From November 2013 to April 2017, researchers prospectively applied a new therapeutic algorithm to a cohort of 1,089 patients with pneumonia at 12 hospitals in Japan: 656 with community-acquired pneumonia (CAP), 238 with health care-associated pneumonia (HCAP), 140 with hospital-acquired pneumonia (HAP), and 55 with ventilator-associated pneumonia (VAP). All patients were hospitalized with radiographically confirmed pneumonia with appropriate clinical findings.
The algorithm classified patients into four groups based on severity of illness (i.e., need for mechanical ventilation or ICU admission) and the presence of other risk factors for multidrug-resistant pathogens. The six risk factors included antibiotic therapy in the past 180 days, poor functional status (Barthel Index <50 or performance status ≥3), hospitalization for more than two days in the past 90 days, occurrence five days or more after admission to an acute hospital, hemodialysis, and immunosuppression.
Patients with zero or one risk factor (groups 1 and 3) received therapy for CAP (a beta-lactam in combination with a macrolide). Those with two or more risk factors (groups 2 and 4) received HAP therapy (two- or three-drug regimen including an anti-pseudomonal beta-lactam in combination with a quinolone or aminoglycoside, plus either optional linezolid or vancomycin).
Results were published online on Aug. 1 by Clinical Infectious Diseases.
Overall, 898 (82.5%) patients were treated according to the algorithm. When the recommended therapy was followed, it led to an inappropriate choice in only 4.3% of patients. The frequency of multidrug-resistant pathogens varied across pneumonia types (VAP, 50.9%; HAP, 27.9%; HCAP, 10.9%; and CAP, 5.2%). Patients with two or more risk factors had multidrug-resistant pathogens more often than those with zero or one risk factor (25.8% vs. 5.3%; P<0.001).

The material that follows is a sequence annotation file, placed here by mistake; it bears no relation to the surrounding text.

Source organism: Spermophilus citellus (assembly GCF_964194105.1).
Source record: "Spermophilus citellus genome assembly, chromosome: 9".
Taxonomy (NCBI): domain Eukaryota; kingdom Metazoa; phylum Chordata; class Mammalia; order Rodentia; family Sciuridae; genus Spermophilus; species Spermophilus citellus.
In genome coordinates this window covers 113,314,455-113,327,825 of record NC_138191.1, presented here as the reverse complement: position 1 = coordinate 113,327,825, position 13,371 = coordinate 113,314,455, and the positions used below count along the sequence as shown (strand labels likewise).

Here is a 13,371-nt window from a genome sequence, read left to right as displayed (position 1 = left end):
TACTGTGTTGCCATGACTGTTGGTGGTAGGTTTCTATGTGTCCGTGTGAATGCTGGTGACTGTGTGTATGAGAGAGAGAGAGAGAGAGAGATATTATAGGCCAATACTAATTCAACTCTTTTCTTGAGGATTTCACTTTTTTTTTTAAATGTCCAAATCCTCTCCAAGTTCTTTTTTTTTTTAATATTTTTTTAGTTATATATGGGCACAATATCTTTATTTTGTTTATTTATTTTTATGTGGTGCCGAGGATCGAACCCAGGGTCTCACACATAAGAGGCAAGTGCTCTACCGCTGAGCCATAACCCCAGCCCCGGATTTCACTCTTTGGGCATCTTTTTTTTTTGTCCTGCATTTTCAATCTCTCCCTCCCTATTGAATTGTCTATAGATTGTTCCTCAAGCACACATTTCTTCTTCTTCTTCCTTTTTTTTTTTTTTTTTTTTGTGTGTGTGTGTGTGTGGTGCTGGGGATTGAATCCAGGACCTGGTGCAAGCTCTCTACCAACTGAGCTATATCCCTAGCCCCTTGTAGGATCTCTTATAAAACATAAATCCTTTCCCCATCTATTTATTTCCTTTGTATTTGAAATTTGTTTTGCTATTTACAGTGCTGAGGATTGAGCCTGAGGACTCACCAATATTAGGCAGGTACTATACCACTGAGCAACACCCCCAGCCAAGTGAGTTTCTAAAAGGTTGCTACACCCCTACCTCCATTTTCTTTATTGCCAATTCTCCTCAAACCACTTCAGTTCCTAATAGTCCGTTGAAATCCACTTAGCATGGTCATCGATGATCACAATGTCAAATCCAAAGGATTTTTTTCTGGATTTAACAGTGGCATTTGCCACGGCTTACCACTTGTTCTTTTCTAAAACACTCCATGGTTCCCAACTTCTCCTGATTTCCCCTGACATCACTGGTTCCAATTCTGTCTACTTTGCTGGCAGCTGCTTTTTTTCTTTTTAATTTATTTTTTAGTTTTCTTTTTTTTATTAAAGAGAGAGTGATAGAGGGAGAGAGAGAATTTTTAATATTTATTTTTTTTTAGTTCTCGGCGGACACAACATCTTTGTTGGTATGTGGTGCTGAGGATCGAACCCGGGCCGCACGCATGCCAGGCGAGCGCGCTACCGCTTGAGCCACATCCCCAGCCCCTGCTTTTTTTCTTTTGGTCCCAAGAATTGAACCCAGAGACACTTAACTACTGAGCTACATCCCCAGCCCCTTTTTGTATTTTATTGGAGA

The 30-day mortality rate was 7% for all patients (VAP, 18.2%; HAP, 13.6%; HCAP, 6.7%; and CAP, 4.7%). Mortality rates were lower in those with zero or one risk factor than in those with two or more risk factors (4.5% vs. 12.5%; P<0.001). In a multivariate logistic regression analysis, hypotension (systolic blood pressure ≤90 mm Hg), inappropriate therapy, and five risk factors (age ≥75 years, hematocrit <30%, albumin level <3.0 g/dL, blood urea nitrogen level ≥21 mg/dL, and chronic liver disease) were significantly correlated with 30-day mortality, whereas pneumonia type was not.
The authors noted limitations of the study, such as the need to apply the algorithm in countries other than Japan and the fact that the algorithm does not include therapy for viral infections even though the cohort included patients with viral infection and suspected bacterial co-infection. They added that the application of the algorithm may be limited for terminally ill patients who do not receive mechanical ventilation or ICU admission.
The authors added that once the algorithm is verified in other clinical settings, it could be supplemented with hospital-specific antibiograms to optimize therapy for patients with HAP and VAP. “Use of our algorithm has the possibility to eliminate excessive use of antibiotics and simplify pneumonia treatment, while leading to a high rate of appropriate empiric therapy with an associated good outcome,” they wrote.